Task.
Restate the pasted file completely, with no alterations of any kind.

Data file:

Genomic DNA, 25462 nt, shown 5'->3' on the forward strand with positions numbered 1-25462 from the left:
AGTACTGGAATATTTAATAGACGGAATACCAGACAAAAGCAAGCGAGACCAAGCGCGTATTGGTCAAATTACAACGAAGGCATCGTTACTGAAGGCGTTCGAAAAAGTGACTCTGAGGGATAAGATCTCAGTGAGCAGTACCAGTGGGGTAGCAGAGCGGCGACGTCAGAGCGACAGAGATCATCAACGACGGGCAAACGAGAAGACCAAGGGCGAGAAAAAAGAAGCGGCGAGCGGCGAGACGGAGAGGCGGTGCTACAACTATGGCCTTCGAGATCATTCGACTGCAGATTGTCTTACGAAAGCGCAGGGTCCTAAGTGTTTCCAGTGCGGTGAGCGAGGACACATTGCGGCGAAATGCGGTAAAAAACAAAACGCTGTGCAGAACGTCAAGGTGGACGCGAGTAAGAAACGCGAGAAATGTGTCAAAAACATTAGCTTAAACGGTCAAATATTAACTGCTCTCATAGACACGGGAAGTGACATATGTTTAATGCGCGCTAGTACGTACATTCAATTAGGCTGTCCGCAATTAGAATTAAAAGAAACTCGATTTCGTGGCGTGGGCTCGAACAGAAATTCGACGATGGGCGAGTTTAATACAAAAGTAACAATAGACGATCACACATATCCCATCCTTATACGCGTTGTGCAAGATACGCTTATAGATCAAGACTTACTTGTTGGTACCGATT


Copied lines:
Genomic DNA, 25462 nt, shown 5'->3' on the forward strand with positions numbered 1-25462 from the left:
AGTACTGGAATATTTAATAGACGGAATACCAGACAAAAGCAAGCGAGACCAAGCGCGTATTGGTCAAATTACAACGAAGGCATCGTTACTGAAGGCGTTCGAAAAAGTGACTCTGAGGGATAAGATCTCAGTGAGCAGTACCAGTGGGGTAGCAGAGCGGCGACGTCAGAGCGACAGAGATCATCAACGACGGGCAAACGAGAAGACCAAGGGCGAGAAAAAAGAAGCGGCGAGCGGCGAGACGGAGAGGCGGTGCTACAACTATGGCCTTCGAGATCATTCGACTGCAGATTGTCTTACGAAAGCGCAGGGTCCTAAGTGTTTCCAGTGCGGTGAGCGAGGACACATTGCGGCGAAATGCGGTAAAAAACAAAACGCTGTGCAGAACGTCAAGGTGGACGCGAGTAAGAAACGCGAGAAATGTGTCAAAAACATTAGCTTAAACGGTCAAATATTAACTGCTCTCATAGACACGGGAAGTGACATATGTTTAATGCGCGCTAGTACGTACATTCAATTAGGCTGTCCGCAATTAGAATTAAAAGAAACTCGATTTCGTGGCGTGGGCTCGAACAGAAATTCGACGATGGGCGAGTTTAATACAAAAGTAACAATAGACGATCACACATATCCCATCCTTATACGCGTTGTGCAAGATACGCTTATAGATCAAGACTTACTTGTTGGTACCGATT